John Boyne’s The Thief of Time is an unusual excursion in time travel. Matthieu Zela is 256 years old in 1999, a healthy, attractive middle-aged man who stopped aging at the turn of the nineteenth century. He’s not all angsty about loves lost and an overfull data bank of memories. Matthieu has considerable wealth, amassed in lucky ventures over centuries, an appetite for the new, and undimmed curiosity about what tomorrow will bring. He also has a family curse that traces him down through many generations and shows no signs of abating in this one.
When Matthieu left Paris in 1758 with his younger half-brother Tomas after the murder of his mother and the conviction and execution of his violent stepfather, a family history was set in motion that has repeated itself for nearly three centuries. Tomas died young and his son, another Thomas died young, too, after fathering another son. By 1999, the latest Thomas, a TV soap star, comes to ‘Uncle Matthieu’ for money to fuel a drug habit and Matthieu, for the first time, considers how to break the pattern. The book skips back and forth through Matthieu’s experiences in the French Revolution, the construction of the Crystal Palace for the Great Exhibition in 1851 London, the Chaplin days of Hollywood, the Stock Market Crash of 1929, World War II, the McCarthy Era and contemporary forays into television in the late twentieth century. But it returns again and again to the story of his first love, the one relationship that still haunts him with its dazzling promise and crushing betrayal.
The Thief of Time is a very pleasant narrative. All is not always well in Matthieu’s world but all is always well with Matthieu. He has married, loved and lost countless times, shepherded the line of Thomases through young manhood and watched each of them die, watched everyone he has ever known die, actually. His slightly detached view of events is due to the perspective of age—and it is logical that he would mark the passage of time by the brief lives and deaths that he has experienced. He has killed, rescued, abandoned and embraced people. And he remains a clear-eyed optimist throughout everything from guillotines to moon shots—the heart doesn’t change. The stories repeat themselves. What’s important outlasts fad, fanaticism and fashion.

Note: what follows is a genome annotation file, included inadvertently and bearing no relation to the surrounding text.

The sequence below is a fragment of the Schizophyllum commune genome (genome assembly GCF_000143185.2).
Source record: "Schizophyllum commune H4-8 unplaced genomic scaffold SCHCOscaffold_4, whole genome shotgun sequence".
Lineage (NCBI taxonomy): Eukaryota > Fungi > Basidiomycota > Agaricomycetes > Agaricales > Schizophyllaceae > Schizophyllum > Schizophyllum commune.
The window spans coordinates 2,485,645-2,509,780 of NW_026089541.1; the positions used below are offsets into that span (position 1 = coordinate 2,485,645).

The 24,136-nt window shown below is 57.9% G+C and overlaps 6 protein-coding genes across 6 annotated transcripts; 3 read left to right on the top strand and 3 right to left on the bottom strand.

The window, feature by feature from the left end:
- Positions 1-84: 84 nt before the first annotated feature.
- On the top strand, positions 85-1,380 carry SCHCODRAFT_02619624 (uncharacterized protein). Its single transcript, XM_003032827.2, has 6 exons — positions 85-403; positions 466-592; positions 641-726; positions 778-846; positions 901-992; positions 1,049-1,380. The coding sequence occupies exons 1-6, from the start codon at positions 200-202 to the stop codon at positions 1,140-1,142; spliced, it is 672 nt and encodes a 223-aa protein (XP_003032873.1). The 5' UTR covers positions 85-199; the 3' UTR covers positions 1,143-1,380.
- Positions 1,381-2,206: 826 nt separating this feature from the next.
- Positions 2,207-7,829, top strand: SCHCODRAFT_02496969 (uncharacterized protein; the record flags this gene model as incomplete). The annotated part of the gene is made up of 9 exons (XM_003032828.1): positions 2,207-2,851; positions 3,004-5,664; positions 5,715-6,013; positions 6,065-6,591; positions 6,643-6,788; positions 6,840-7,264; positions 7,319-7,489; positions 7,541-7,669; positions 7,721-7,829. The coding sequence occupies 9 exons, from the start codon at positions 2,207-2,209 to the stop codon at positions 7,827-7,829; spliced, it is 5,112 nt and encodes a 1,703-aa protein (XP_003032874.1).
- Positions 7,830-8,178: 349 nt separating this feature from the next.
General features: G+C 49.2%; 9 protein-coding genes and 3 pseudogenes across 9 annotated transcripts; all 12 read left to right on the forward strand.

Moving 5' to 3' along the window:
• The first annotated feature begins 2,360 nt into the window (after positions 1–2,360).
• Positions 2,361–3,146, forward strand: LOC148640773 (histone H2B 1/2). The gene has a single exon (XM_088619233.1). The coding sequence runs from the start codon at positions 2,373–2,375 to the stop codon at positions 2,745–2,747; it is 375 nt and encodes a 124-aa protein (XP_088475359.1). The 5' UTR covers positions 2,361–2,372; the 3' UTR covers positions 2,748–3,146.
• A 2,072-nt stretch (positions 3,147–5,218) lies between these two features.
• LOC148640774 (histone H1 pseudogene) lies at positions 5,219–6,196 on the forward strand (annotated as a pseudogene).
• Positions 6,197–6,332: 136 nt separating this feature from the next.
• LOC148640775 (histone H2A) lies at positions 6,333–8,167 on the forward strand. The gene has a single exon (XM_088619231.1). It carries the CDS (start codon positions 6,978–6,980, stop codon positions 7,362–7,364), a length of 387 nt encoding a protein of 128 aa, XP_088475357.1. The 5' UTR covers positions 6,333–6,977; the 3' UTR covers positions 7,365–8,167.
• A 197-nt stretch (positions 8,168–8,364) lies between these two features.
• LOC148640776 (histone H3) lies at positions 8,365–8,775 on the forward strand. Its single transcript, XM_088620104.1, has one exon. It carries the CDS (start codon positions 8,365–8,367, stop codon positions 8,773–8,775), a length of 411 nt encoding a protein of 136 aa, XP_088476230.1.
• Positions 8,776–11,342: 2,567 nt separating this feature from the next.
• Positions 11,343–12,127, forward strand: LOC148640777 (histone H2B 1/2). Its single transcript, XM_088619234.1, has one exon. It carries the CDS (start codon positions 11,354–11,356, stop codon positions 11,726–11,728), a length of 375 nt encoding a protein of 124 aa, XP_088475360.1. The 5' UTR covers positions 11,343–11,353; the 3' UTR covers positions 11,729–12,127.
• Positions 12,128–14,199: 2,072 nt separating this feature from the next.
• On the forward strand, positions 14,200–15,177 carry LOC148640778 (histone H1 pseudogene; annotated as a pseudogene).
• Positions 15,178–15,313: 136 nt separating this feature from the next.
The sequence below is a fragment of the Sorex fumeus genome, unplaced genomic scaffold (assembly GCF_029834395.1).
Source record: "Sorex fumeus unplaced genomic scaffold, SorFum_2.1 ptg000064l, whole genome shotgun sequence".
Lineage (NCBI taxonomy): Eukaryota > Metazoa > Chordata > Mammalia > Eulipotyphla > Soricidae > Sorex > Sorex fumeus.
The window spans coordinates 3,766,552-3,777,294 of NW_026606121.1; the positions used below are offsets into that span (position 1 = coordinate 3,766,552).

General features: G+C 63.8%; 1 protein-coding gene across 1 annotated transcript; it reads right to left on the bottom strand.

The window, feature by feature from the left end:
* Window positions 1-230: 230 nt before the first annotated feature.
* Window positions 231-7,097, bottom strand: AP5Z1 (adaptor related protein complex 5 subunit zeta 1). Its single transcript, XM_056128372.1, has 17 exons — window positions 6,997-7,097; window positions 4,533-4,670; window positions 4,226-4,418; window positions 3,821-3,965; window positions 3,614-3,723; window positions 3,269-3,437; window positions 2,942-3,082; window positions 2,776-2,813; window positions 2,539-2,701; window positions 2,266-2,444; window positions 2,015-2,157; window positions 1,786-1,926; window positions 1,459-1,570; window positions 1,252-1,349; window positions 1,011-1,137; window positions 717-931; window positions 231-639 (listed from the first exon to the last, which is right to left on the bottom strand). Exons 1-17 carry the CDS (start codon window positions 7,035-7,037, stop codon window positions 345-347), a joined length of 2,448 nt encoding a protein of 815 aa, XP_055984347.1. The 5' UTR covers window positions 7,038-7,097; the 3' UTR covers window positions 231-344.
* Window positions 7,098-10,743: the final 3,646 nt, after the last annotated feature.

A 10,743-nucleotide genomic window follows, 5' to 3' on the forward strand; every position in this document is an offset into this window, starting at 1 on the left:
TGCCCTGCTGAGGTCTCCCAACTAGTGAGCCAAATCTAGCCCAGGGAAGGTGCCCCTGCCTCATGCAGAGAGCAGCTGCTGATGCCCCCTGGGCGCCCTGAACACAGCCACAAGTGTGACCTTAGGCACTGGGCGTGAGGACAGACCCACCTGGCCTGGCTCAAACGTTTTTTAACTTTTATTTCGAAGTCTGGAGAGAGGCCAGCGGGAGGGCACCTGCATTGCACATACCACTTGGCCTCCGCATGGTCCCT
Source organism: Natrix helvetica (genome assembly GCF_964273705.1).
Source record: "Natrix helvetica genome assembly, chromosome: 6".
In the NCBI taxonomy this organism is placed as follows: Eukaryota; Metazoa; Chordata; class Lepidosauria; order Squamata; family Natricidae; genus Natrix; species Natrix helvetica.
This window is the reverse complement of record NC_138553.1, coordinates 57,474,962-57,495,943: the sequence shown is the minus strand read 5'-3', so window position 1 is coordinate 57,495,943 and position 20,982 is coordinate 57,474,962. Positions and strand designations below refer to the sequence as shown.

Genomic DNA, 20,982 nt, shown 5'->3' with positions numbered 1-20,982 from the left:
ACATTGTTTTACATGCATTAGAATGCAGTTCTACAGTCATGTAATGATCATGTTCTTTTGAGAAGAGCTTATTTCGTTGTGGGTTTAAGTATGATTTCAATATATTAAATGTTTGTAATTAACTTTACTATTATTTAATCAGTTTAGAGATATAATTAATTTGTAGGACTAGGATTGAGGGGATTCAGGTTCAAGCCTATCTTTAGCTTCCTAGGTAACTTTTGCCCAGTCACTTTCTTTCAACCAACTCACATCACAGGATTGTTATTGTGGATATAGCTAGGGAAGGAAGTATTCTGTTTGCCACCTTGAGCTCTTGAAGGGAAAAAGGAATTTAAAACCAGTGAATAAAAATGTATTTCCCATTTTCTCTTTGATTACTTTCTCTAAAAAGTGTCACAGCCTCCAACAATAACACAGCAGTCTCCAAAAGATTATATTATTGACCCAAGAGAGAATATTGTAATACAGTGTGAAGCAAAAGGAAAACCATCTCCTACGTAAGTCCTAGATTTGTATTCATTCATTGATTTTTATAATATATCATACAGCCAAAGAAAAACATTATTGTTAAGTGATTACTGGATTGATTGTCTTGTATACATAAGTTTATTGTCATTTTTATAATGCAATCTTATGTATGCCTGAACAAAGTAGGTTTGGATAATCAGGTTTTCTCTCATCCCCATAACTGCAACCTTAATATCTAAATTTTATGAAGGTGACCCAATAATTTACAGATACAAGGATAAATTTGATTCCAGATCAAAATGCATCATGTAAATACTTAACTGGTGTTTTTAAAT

Boyne has invented an immensely interesting and likable character and a first-rate conceit for a story. It was a pleasure to read about someone who has his share of improvident adventures but who has managed to rise above gritty reality and survive with an unruffled sense of self intact. The Thief of Time will let you slip out of your own time for a couple of hours to roam in the memories of an immortal who, thankfully, is neither a zombie nor a vampire.
The Thief of Time John Boyne | St. Martin’s Press 2007